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European Press Review: The Road Map To Peace

Hopes for peace between the Israelis and the Palestinians led the editorial pages at many of Europe's top newspapers on Monday.


In its leading editorial, the London-based Independent put the responsibility for the implementation of the new "road map" for Middle East peace firmly on the shoulders of U.S. President George W. Bush. The paper wrote that there are signs Bush is taking this responsibility seriously -- sending his secretary of state to meet the new Palestinian prime minister and his Israeli counterpart. But, the Independent opined, Bush himself should make a trip to the region very soon to encourage both parties to move on tough issues like preventing violence and ending Israeli settlements. According to the paper, this would be the only way Bush could prove his commitment to the current plan.

Switzerland's Basler Zeitung commented on the role incoming Palestinian Prime Minister Mahmoud Abbas will play in the latest round of negotiations. The paper said that both Abbas and Israeli Prime Minister Ariel Sharon have realized that if they don't approach negotiations with a constructive attitude, and simply play a disguised politics of obstruction, plans for peace can never move forward. It is this fundamental political point, the paper noted, that PLO Chief Yassir Arafat has always failed to grasp.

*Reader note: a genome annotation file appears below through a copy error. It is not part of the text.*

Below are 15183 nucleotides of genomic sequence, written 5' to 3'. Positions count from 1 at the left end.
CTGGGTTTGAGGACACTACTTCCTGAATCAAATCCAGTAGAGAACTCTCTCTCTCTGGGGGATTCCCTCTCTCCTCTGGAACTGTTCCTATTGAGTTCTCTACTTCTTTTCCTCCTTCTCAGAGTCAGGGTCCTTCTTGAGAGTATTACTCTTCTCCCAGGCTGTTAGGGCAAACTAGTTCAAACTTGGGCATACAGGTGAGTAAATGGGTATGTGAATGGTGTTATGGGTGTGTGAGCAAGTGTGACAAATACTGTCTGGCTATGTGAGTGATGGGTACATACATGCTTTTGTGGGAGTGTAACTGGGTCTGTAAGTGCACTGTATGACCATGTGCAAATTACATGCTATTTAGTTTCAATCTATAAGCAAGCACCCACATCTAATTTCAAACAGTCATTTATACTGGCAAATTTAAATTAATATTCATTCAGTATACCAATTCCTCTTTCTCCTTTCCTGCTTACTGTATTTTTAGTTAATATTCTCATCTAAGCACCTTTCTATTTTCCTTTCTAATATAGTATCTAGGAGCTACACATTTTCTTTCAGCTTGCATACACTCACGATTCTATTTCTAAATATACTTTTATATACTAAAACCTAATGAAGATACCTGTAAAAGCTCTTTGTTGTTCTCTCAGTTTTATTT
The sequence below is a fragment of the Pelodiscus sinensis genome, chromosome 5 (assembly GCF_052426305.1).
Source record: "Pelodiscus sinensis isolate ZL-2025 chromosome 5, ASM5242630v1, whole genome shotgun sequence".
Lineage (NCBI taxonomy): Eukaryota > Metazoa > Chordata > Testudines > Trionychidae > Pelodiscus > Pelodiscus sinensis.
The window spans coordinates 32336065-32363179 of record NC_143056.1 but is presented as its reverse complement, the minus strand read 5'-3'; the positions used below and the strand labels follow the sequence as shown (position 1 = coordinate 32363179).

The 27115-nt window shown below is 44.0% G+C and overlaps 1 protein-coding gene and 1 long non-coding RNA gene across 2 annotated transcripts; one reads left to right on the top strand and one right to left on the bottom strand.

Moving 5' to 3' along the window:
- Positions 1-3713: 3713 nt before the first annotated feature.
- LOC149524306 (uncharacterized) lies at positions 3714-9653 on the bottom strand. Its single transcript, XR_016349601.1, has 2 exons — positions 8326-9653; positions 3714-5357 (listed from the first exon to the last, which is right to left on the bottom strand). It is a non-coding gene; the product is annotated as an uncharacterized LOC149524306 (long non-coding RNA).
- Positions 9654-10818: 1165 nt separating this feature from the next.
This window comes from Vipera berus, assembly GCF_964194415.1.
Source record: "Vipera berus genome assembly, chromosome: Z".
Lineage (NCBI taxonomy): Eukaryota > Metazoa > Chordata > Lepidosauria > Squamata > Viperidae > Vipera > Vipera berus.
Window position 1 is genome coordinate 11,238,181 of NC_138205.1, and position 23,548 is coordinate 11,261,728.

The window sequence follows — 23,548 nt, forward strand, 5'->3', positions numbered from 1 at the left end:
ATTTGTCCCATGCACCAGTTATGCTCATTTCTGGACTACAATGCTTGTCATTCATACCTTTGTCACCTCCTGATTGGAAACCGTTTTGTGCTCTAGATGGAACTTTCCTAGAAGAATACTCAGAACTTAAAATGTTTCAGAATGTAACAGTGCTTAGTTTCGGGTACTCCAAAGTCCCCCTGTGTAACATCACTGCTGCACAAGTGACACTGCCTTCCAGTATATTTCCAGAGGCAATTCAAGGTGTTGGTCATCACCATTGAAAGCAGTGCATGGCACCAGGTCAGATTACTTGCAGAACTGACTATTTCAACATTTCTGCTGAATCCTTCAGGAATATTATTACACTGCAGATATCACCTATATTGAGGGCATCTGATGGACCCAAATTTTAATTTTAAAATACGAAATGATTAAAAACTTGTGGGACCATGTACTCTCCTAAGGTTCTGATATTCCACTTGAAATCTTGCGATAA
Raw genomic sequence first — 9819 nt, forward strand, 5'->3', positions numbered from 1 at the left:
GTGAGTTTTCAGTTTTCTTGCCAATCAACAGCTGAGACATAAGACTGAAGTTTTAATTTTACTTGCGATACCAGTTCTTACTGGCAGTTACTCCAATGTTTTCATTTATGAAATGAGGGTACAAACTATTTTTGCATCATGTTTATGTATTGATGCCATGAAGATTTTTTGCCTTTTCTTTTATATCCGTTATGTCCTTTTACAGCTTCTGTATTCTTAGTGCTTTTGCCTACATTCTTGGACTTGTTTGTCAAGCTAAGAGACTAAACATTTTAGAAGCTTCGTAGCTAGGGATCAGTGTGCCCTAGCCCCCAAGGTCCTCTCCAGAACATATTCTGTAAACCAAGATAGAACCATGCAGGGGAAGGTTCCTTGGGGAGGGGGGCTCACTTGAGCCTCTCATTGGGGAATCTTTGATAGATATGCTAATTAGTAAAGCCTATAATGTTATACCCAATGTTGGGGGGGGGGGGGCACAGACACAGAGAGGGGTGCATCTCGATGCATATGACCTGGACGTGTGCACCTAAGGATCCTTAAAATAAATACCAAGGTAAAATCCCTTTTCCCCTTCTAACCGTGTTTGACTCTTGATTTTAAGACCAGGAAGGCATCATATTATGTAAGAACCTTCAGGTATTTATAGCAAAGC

In an editorial on the results of the Lithuanian referendum on membership in the European Union, the conservative Polish newspaper Rzeczpospolita concluded that fears expressed before the vote were proven wrong. Turnout exceeded the required 50 percent of the voting population by a considerable amount, and 10 times more people voted in favor of Europe than against joining. The outcome, the paper said, boded well for the upcoming Polish referendum. It's editors called on Poles to, once again, follow the good example of their Lithuanian neighbors.

Editorialists at the Austrian newspaper Der Standard, meanwhile, speculated Monday on the career plans of German Foreign Minister Joschka Fischer. German Chancellor Gerhard Schröder was quoted on Saturday as saying he thought Fischer would make an excellent candidate for a likely new post of foreign minister for the European Union. Schröder, the paper said, would not have been able to stop Fischer from taking the position -- even if he had tried. On the paper's assessment, Fischer is ambitious by nature, and given that becoming chancellor is not an option for him, since he comes from the smaller party in the ruling coalition, it is obvious that he would head for the European level. By announcing his intentions, Fischer has played his cards very early, but he still has a good chance of getting the job, the paper concluded.